Following World War II inequality declined and the blue collar middle class grew. Economists call this period the Great Compression. It was a product of the New Deal, labor and financial regulations, widespread unionization, and social investments in education, science, research and development and the infrastructure.
More than forty years of attacks on unions, deregulation, financial liberalization and privatization have undermined the middle class and the nation's shared prosperity. Inequality has soared to heights not seen since the Gilded Age. Upward mobility, once a hallmark of the America promise, is less likely than in other industrial democracies. The United States increasingly resembles a banana republic.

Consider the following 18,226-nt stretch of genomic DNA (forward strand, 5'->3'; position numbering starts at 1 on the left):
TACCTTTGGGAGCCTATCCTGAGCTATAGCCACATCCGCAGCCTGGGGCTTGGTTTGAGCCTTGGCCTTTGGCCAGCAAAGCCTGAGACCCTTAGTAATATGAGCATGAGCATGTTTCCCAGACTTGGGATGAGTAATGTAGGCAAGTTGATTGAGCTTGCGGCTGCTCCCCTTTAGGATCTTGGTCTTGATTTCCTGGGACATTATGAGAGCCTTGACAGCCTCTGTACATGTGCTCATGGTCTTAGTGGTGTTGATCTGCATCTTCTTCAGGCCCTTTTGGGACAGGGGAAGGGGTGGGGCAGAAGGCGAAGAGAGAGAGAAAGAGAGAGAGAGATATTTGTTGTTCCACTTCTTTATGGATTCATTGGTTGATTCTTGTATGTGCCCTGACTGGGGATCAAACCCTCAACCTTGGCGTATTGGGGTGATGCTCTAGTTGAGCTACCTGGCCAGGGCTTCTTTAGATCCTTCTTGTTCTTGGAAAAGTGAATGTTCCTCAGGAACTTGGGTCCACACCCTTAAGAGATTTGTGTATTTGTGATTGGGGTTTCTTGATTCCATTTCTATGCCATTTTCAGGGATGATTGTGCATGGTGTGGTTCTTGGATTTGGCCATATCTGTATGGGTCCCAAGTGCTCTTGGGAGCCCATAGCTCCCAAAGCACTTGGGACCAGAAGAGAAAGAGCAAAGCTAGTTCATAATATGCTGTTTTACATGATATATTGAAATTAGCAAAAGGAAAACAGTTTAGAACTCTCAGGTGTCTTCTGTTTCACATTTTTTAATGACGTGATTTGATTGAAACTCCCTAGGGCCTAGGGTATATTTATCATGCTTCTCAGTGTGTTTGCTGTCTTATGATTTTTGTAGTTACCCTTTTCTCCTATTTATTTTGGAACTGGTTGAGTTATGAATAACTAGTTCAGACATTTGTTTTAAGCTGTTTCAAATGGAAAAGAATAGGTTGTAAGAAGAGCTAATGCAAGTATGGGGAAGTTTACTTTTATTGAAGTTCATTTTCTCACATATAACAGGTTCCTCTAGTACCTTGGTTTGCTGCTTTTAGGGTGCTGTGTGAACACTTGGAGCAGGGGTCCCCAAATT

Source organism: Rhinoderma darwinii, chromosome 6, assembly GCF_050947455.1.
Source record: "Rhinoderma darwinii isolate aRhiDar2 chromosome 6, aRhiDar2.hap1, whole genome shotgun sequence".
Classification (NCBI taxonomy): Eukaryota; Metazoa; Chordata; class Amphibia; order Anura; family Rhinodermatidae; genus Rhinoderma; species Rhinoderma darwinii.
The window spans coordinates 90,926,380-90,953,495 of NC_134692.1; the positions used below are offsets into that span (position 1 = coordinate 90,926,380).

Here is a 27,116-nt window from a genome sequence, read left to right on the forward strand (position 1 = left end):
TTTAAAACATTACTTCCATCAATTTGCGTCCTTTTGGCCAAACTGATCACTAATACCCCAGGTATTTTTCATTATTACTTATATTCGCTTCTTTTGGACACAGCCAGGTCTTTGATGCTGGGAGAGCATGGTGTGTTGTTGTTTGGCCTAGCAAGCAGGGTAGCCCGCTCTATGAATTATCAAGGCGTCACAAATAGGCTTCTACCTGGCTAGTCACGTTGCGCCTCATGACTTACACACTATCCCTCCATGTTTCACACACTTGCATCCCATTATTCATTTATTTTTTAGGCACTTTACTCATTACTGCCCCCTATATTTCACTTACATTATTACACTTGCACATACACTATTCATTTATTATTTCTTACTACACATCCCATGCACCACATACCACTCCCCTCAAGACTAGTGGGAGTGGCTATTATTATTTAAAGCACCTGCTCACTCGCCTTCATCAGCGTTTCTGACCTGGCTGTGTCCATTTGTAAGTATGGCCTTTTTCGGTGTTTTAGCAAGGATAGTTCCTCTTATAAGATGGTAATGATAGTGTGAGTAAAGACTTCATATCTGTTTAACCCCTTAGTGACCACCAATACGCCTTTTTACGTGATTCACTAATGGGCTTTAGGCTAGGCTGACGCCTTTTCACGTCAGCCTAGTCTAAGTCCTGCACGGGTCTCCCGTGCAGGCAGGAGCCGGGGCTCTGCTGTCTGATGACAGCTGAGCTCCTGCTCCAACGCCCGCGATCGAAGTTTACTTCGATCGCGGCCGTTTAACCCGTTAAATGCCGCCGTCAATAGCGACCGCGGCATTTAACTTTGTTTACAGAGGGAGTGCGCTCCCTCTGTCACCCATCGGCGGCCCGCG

The nation's business class has waged a one sided class war against the unions, wages and benefits of private sector workers since the 1970's. Now they and their political spokeman like Scott Walker have turned their fire on firefighters, teachers and other public servants. Business Week put it bluntly in 1974 when it declared: "Some people will obviously have to do with less...it will be a bitter pill for many to swallow the idea of doing with less so that big business can have more."